Con artist prisoned 57 months for fake student housing construction investment schemes

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A schemer in Charlotte, who fraudulently induced investors to put money into fake student housing construction projects, has been sentenced to 57 months in prison, the U.S. Attorney’s Office for Western North Carolina says.

Acting U.S. Attorney William T. Stetzer said in a May 17 statement that Joseph Maurice Deberry, a/k/a Joseph Maurice Dewberry, 57, of Charlotte, was sentenced by U.S. District Judge Max O. Cogburn Jr. for orchestrating an investment scheme that defrauded victims of hundreds of thousands of dollars.

Deberry was also ordered to serve three years under court supervision and to pay full restitution to his victims.

According to filed plea documents and observations at the May 17 sentencing hearing, from 2016 to June 2019, Deberry fraudulently obtained hundreds of thousands of dollars from more than a dozen investors.

As part of the scheme, Deberry induced victims, many of whom he met through online dating platforms, to invest in entities with which he was affiliated, such as Pinnacle Investment Properties LLC and Place Capital Group LLC among others. Deberry typically represented to investors that their money would be used to further projects related to the construction of student housing at certain colleges in the Carolinas and other ventures.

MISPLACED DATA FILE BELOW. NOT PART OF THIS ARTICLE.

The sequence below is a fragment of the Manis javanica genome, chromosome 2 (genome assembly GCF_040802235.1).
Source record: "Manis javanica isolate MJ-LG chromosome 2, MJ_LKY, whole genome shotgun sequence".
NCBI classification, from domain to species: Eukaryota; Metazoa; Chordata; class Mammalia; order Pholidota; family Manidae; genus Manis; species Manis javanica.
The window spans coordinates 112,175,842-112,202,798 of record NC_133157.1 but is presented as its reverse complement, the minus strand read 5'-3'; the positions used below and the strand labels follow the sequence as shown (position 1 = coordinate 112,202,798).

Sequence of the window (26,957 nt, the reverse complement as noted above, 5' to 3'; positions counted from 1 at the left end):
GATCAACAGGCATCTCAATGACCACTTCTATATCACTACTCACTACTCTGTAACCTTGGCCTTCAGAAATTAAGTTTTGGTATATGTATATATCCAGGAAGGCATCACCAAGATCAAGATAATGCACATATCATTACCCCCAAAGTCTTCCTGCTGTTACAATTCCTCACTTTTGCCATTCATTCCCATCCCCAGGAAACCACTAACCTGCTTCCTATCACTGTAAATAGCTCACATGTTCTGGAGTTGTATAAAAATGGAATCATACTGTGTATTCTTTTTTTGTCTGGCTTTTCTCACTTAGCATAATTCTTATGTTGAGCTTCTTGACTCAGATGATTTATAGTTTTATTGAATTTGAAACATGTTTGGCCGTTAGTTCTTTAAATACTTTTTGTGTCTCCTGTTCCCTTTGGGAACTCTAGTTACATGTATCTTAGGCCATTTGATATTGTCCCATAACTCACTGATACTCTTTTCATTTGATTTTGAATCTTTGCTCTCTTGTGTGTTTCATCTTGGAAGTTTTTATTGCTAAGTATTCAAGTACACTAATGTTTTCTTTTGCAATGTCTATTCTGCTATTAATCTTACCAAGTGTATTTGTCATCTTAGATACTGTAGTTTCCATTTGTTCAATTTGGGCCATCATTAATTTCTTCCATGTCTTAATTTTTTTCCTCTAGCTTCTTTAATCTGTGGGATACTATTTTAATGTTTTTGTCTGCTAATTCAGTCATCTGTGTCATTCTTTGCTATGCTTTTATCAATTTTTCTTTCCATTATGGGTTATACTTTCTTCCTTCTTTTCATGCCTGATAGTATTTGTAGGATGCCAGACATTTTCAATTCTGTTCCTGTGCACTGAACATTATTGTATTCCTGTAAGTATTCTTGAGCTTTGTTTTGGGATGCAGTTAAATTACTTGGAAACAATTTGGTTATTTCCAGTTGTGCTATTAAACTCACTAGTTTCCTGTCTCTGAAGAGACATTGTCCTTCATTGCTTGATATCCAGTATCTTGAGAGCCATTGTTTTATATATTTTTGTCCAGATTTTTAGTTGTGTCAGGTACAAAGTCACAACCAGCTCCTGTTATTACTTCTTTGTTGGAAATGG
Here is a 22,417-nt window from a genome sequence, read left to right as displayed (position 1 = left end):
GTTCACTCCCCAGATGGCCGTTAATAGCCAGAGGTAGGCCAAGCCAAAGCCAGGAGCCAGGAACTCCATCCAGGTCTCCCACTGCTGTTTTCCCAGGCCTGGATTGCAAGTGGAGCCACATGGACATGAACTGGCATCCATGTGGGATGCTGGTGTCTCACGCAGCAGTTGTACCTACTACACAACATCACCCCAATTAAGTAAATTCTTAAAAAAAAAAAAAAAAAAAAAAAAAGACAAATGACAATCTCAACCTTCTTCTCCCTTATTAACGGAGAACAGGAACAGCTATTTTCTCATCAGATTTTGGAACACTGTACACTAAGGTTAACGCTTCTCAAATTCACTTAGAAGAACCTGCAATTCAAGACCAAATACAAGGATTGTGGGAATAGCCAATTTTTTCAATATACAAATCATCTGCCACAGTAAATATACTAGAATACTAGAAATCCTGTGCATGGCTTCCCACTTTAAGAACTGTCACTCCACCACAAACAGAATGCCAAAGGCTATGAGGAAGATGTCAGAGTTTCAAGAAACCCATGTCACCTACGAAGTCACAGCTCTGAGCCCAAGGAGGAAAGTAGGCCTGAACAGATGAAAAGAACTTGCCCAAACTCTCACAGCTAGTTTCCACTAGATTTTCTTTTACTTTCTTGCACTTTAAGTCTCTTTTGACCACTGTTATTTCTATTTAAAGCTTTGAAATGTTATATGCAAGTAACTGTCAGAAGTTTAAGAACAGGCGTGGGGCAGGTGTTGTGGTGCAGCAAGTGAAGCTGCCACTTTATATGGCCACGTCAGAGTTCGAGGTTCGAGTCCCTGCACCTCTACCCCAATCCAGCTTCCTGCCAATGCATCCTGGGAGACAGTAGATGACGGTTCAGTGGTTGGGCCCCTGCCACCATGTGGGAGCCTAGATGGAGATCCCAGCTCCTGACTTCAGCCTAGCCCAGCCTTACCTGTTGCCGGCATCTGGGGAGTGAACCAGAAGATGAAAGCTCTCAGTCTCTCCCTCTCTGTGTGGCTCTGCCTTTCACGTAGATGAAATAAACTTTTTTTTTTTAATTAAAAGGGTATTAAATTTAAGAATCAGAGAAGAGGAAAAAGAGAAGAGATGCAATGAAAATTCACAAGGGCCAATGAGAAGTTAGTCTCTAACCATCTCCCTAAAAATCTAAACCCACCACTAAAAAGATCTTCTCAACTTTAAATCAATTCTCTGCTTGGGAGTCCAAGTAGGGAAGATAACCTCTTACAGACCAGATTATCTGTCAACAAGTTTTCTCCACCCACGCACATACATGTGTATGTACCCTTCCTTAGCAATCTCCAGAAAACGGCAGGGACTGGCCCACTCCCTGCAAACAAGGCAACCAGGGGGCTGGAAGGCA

To further promote the fraudulent scheme and to induce his victims to part with their money, Deberry lied about his education, employment background, and involvement in prior lawsuits and regulatory actions. He also lied about his previous success in student housing projects, and about how he would invest the victims’ money. For example, court documents show that Deberry lied about his studies at the London School of Economics even though he never attended, and falsely claimed that he had a successful career as an investment banker at Goldman Sachs, though he never worked there.

According to court documents, instead of using the victims’ money as he had represented, Deberry spent a significant portion of the victims’ funds to pay for personal expenses like rent, entertainment and travel. Deberry also actively concealed from his victims the fact that he was under a Cease and Desist Order from the state of North Carolina, which prohibited him from offering for sale, soliciting offers to purchase, or selling any securities in North Carolina. Deberry concealed this information from victims by, among other things, using the false name Maurice Dewberry.

On June 11, 2020, Deberry pleaded guilty to wire fraud.

In imposing the sentence, the Court highlighted, among other things, the need to protect the public from further crimes of Deberry, who had defrauded a new victim even after he signed his plea agreement. The Court also took into account that Deberry had filed with the Court a fraudulent character letter on his behalf that purported to be from a former NFL player, when in reality the letter was a complete fabrication.


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